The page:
One of the few positives from Sunday's loss was the play of the special teams, specifically kicker Justin Tucker. In fact, he's been really something in his first seven games as a rookie.
Tucker nailed a pair of long kicks in the 43-13 loss to Houston on Sunday. He hit field goals from 51 and 54 yards -- both of which went through with room to spare. Tucker's long-distance kicking skills will give the Ravens the kind of weapon they're really never had before.
Even when Matt Stover, who was impressive with his consistency, performed at his best, his only weakness turned out to be his lack of success at longer kicks. But in recent years, things have changed in the NFL as more younger kickers have been able to not only make kicks of longer than 50 yards but do it with ease.
That's why Tucker could be a big help for the Ravens. He's blasting the kickoffs and his long-distance kicking for field goals certainly will give coach John Harbaugh confidence to take shots they wouldn't have with Stover or Billy Cundiff.
That makes the offense more dangerous, something that will help considering how well they've played at times this season. If they know that Tucker can hit from 52 yards, that means the Ravens only have to get the ball to the opposing 35-yard line, about 10 yards less work than with other kickers.
It also could help later in the season and in playoff games, something the Ravens haven't been able to do much in the past. Post-season games often come down to one play, which can usually involve a field goal.
The other thing Tucker's shown is the ability to stay calm. That's not often the case with rookie kickers, but Tucker's shown no problem walking on to the field and kicking the ball 50-55 yards.
It will be interesting to see how well Tucker fares in the second half of the season. He's been one of the true bright spots on the team so far.
If you want to sign Dez Bryant in 2018, it will have to be on a one-year deal.
The 29 year-old wide receiver turned down a multi-year offer from the Baltimore Ravens in hopes of finding a one-year deal that enables him to test the open market again in 2019, Ed Werder of The Doomsday Podcast first reported.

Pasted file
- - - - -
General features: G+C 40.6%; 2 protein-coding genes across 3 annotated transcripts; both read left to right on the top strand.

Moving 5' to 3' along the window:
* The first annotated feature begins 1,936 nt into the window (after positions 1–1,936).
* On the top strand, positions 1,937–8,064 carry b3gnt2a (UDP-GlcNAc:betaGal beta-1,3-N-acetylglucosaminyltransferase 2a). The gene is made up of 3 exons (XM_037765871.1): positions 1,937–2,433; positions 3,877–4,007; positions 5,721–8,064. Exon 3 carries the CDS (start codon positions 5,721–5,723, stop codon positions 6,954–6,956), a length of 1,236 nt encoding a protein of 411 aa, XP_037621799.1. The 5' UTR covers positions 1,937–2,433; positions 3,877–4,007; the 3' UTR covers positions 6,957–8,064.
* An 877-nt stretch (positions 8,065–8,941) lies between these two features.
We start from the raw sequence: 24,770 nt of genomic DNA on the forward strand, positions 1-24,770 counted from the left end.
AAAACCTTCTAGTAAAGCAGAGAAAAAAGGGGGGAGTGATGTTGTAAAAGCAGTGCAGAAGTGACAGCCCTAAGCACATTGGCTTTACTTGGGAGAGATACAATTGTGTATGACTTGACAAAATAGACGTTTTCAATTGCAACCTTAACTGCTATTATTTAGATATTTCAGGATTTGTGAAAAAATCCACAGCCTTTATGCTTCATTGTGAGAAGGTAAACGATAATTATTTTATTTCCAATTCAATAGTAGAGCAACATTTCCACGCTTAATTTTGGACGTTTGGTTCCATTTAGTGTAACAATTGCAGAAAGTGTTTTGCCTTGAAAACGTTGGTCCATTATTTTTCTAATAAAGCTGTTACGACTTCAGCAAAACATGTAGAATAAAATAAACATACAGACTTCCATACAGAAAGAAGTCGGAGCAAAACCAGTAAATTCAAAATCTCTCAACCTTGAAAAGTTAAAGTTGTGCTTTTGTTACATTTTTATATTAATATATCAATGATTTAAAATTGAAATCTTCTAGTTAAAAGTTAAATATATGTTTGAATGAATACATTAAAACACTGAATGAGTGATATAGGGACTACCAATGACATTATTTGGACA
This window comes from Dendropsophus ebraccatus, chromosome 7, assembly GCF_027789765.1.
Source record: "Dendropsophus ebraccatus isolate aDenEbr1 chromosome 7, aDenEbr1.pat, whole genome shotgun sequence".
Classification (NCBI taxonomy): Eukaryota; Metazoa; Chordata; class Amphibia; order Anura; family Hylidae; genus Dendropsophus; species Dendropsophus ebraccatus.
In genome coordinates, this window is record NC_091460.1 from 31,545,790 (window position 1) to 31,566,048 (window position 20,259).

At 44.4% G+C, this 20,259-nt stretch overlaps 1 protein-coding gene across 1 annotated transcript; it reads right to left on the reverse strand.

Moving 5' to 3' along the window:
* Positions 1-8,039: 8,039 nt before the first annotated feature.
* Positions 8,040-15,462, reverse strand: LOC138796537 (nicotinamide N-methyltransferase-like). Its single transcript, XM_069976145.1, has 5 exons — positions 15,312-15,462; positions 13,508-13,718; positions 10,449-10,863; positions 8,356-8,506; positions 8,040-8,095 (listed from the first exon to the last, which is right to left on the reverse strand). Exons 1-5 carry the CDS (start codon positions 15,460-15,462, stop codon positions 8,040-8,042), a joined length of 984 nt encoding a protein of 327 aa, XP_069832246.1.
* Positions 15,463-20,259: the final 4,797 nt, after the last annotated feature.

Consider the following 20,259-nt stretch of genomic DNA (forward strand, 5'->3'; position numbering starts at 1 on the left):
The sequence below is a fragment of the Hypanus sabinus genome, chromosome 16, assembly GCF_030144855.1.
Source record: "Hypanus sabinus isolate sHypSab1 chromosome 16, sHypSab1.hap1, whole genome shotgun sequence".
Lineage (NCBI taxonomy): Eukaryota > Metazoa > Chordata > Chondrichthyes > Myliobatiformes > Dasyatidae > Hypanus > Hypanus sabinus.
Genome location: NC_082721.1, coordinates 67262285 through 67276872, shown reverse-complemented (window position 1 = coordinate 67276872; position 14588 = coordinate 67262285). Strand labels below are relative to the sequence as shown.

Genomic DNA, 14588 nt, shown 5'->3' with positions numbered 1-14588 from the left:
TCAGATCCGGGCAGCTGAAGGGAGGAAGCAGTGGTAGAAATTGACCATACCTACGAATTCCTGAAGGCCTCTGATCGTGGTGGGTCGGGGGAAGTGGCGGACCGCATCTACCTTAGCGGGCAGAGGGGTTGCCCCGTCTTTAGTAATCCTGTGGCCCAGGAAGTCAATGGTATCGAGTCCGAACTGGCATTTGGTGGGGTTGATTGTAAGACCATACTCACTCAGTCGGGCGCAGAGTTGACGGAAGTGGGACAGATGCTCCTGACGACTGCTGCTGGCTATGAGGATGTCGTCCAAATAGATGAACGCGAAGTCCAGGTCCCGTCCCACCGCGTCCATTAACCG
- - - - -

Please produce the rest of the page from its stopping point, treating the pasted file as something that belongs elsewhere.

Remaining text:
Bryant - who finished 2017 with 69 receptions, 838 yards and six touchdowns - is predicating a bounce back season in 2018 with hopes of a big money, long-term contract in 2019.
The offer was similar to that of Michael Crabtree's three-year, $21 million deal, according to NFL Insider Ian Rapoport. The Ravens had to offer Bryant a multi-year deal in order to fit his number under the salary cap.
Since turning down their offer, the Ravens signed former Saints WR Willie Snead to a two-year, $10.4 million contract.
Bryant will now have to wait until after the 2018 NFL Draft to work out a deal with an organization, if one is still searching for a wide receiver going in to the tail end of his career.
OWINGS MILLS, Md. -- Receiver Willie Snead has bid farewell to the Saints, which means New Orleans apparently won't match the contract the Baltimore Ravens offered the restricted free agent.
Eager to add a target for quarterback Joe Flacco, the Ravens on Friday offered Snead a two-year, $10.4 million contract. The Saints had five days to match the deal. Snead indicated Monday on Twitter that he's headed out of New Orleans.
Snead tweeted: "What I'm going to miss most is the men in the locker room & the coaches."
He added: "Even though I'm sad to go, I'm even more excited for the next chapter in my life. I can't wait to strap it on as a Baltimore Raven."
Hampered by a three-game suspension and a hamstring injury, Snead was limited to eight catches for 92 yards last year.
In 2015, he had 69 receptions for 984 yards. He caught 72 passes for 895 yards in 2016.